The results are in. After months of worrying over the impact the new English GCSE would have on our students, we’ve found that, thankfully, they’ve done about as well as we expected. Look a little closer, and you could see the particular issues this new system has thrown up.
Unsurprisingly, in English Language, the question they struggled the most with was about structure. It works something like this: They get an unseen passage of a text, they have to respond to it. From interpreting factual information, to summarising, to commenting on language. Then they need to look at structure, which is always tricky. Sure, the use of language in this sentence is lovely, but why is this sentence here? Why not earlier, or later, and what changes about the piece if it’s here rather than somewhere else?
Very often, it’s only after something has gone well (or badly) that we are able to look back and see the related strands, the bits that held things together. I always find that I can only really think about the structure of a book once I’ve read it and become familiar with the characters and story.
A framework can really help your writing come together – but don’t overuse it!
So how does this help with writing? I’ve recently finished yet another (8th? 9th? I forget) draft of my first novel. I had thrown it in a corner and forgotten about it, even written the first draft of a second book. But somehow, it kept nagging at me.
On another reading, it suddenly seemed really obvious what was needed. Things were just happening, one after the other. It didn’t have a sense of urgency, of progression. For the new edit, my focus has been pace and plot, and little else, aside from adding in new scenes which were needed to facilitate this new focus. Drawing the reader forwards, sending them off in one direction before sneaking a surprise on them. It completely re-framed my understanding of what I’d written.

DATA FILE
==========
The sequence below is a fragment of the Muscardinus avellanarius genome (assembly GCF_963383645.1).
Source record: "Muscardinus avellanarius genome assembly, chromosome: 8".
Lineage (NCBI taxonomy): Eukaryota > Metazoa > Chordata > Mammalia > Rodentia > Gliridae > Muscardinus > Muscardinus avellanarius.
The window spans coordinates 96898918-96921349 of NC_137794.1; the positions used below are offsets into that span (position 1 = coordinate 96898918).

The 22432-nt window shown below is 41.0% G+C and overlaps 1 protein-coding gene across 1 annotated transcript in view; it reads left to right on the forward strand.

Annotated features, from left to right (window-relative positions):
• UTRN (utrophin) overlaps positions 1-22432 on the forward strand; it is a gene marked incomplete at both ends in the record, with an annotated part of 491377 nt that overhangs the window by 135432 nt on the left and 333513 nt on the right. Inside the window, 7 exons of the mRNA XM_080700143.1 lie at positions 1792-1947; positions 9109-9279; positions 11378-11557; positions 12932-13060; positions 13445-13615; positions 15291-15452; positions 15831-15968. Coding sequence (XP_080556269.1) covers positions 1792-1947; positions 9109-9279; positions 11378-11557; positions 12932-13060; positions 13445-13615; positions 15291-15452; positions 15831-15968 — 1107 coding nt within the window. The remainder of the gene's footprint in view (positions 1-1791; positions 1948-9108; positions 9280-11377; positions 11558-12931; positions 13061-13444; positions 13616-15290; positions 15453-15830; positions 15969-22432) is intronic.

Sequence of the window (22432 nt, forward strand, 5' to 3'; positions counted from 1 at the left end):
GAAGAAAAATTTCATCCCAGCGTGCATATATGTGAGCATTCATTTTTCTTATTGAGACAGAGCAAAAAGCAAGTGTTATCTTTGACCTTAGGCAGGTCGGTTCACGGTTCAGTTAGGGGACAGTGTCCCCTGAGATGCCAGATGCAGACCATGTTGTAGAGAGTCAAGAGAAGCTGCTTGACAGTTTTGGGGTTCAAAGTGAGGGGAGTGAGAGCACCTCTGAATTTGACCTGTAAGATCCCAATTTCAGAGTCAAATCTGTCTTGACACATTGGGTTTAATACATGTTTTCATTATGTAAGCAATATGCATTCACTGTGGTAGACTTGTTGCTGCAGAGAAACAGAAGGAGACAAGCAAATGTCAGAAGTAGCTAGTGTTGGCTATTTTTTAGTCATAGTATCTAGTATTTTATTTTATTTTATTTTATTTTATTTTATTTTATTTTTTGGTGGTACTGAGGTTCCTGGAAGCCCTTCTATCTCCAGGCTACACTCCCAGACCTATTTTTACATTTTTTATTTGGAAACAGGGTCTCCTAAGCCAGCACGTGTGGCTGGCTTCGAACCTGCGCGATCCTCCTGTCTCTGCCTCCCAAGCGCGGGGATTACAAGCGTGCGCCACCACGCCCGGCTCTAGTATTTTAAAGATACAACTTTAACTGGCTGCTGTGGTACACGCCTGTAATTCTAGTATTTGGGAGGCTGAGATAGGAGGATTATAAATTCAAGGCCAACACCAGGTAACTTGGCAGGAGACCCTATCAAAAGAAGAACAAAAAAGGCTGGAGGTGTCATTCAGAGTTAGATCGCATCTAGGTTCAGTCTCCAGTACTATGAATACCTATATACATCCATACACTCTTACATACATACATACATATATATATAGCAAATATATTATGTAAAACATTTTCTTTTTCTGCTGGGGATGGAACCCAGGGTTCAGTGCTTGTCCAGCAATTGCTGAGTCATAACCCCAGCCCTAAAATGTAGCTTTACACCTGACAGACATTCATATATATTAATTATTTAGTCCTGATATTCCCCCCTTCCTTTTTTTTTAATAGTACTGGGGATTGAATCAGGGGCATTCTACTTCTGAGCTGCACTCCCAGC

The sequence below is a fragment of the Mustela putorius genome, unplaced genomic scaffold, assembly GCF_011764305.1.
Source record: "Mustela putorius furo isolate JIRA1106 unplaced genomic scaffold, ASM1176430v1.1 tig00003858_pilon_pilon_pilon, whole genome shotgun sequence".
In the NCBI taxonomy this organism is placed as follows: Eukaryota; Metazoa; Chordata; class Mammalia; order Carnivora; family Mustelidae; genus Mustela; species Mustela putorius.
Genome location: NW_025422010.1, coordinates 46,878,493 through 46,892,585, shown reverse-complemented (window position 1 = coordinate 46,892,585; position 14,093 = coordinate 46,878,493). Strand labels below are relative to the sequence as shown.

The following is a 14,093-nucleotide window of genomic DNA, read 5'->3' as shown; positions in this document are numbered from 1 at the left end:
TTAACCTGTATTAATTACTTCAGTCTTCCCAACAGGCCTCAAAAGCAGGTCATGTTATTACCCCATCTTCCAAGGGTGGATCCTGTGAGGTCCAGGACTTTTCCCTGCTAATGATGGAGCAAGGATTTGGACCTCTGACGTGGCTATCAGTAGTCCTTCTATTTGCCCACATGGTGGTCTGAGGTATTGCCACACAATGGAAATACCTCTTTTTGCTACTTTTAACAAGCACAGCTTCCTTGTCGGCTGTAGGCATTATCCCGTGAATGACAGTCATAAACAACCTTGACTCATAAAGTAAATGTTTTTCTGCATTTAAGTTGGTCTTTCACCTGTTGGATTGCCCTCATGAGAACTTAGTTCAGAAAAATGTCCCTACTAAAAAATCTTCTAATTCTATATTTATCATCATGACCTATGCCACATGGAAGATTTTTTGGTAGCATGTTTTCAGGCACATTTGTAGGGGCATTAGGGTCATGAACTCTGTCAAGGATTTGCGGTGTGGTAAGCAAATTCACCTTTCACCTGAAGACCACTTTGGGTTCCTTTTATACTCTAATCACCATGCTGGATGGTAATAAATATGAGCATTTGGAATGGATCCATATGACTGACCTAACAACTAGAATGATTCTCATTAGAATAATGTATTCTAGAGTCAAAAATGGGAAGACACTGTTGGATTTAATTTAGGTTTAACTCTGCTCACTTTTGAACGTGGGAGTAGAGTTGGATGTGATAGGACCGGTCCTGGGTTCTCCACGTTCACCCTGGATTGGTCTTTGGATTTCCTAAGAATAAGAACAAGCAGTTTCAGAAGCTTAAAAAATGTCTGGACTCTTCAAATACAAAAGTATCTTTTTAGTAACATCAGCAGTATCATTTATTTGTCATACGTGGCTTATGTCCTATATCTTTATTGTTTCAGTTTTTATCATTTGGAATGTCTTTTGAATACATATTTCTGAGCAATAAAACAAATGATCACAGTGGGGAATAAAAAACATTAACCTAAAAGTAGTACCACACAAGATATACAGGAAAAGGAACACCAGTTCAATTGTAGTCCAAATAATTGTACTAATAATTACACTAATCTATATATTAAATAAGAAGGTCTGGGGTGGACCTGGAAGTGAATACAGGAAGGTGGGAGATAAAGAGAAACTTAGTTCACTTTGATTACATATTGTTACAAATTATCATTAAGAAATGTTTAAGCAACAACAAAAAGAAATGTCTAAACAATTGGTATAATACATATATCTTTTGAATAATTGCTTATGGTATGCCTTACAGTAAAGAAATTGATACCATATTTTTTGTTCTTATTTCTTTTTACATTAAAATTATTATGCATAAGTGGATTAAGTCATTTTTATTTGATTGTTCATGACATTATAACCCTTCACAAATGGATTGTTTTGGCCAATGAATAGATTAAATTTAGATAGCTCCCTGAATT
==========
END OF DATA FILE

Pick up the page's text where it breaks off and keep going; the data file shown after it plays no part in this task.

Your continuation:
So, I thought. Fantastic! For this next writing project, I’ll start with that stuff first. That way, I won’t have to spend all this time shifting stuff about and re-editing it in order to get a decent draft.
Oh, the folly.
What I forgot, of course, is that the reason I could play around with my characters and my story was because I knew them intimately. Having written and re-written and moved scenes, I knew where they were, what happened in them, why, all of the knowledge necessary to creating a pacy edit.
Also, the writing that creates a place for the readers to discover and the writing that creates a tightly-honed story are two very different things.
What I ended up with, when I tried the ‘plot as starting point’ method, was 20,000 words of dullness. Sure, stuff was happening, but there was no connection to the people, the places. Probably because I needed to discover it first.
I also recently read an article which included this thought:
“Plot takes the backseat in a good story because what happens is never as interesting as how it happens. And how it happens occurs in the way language captures it and the way our imaginations transfer that language into action.”
I’d spent so long worrying about how to tie events together, I’d forgotten that I should be starting elsewhere.
I’m not advocating a completely ‘free’ approach to writing. There’s always a scribble, a plan, some A3 sheets covered in scrawl, before I start laying things out on sentences. I also know that there are writers who, in the plotter v panster debate, fall on either side.
Personally, it seems I’m focusing far too much on the framework, worrying about where things go, and it’s getting me nowhere. So I’m scrapping what I’ve done so far, and remembering that the words used to create a world are what make it come alive, not the events that happen in it.
How about you? Do you find focusing on structure squashes your creativity? Do let me know in the comments.
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